Except that, as the JAWS information page explains:

JAWS installs with an enhanced, multi-lingual software speech synthesizer, “Eloquence for JAWS”. Languages include: American English, British English, Castilian Spanish, Latin American Spanish, French, French Canadian, German, Italian, Brazilian Portuguese, and Finnish.

No Japanese. Similarly, my copy of IBM Home Page Reader supports the following languages: German, Spanish, French, Italian, Brazilian Portuguese, Suomi (Finnish), British English, and American English but not Japanese.

Even if Japanese were included, it’s doubtful how useful the “correct” pronunciation would be since Japanese is frequently transliterated without the macrons that indicate long vowel sounds i.e. taiheiyo senso instead of taiheiyō sensō (or as taiheiyou sensou, which is even worse).

If I set my Google preferences to search only for pages written in Japanese and do a search for “taiheiyo senso”, then apart from pages in which the phrase appears as a file or directory name, the result list only includes pages with taiheiyo senso written in Romaji.

But if I search for Japanese script for taiheiyo senso (Pacific War), the result list only includes pages in which taiheiyō sensō is written in Japanese script.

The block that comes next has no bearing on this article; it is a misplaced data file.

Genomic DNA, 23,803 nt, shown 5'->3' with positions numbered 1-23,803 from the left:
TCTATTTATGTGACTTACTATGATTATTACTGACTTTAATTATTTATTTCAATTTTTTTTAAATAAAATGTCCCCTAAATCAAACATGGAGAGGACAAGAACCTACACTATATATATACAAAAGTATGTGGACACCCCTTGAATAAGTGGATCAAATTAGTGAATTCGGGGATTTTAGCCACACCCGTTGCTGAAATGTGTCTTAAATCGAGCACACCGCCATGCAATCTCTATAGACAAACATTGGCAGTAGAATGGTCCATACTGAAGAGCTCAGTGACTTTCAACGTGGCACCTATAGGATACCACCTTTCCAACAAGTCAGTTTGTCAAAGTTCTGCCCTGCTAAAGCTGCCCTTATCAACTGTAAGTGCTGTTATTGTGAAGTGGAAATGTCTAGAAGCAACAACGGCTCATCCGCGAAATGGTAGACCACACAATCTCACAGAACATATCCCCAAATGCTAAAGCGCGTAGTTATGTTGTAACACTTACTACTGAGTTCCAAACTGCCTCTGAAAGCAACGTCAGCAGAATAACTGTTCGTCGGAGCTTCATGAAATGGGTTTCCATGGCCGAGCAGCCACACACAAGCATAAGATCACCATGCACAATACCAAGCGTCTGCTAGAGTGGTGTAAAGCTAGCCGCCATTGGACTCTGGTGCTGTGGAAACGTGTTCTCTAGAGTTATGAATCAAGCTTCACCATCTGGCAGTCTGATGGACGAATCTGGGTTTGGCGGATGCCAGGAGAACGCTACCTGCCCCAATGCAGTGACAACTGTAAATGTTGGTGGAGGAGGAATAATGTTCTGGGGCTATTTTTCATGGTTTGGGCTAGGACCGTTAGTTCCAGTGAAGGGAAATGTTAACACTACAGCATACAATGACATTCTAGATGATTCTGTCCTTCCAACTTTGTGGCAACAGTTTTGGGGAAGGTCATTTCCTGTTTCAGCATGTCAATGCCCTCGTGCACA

Thus, since anyone searching for a Romanized Japanese word will almost certainly want to see results in any language other than Japanese, it’s difficult to see how Google benefits from the inclusion of either lang="ja" or xml:lang="ja".

Bertil Wennergren provided further confirmation by taking the matter to “the high court” (comp.infosystems.www.authoring.html) but, as he noted in his comment, “no solution to the actual problem emerged.” Jukka Korpela summed it up:

This is depressing, but thanks for pointing this out. I think many of have not met this problem yet, either because we have Japanese support installed or because we haven’t visited pages where Romanized Japanese has language markup. The observation reminds us that we should not write language markup in too much detail, until the definitions and implementations have matured. (For an entire document, or for a block quotation, and for a book title, for example, language markup is surely recommendable, and not much work. But even for them, maybe it’s better to suppress the lang markup, if the text is transliterated or transcribed.)

So that’s it for me. From now on I’ll wrap Romanized Japanese words in a span tag, use CSS to italicize them, and—where the meaning isn’t immediately clear from the context—add a title tag to provide it. As in, taiheiyō sensō:

<span class="romaji" title="Pacific War">taiheiy&#333; sens&#333;</span>

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Friday 18 April 2003

German assistance requested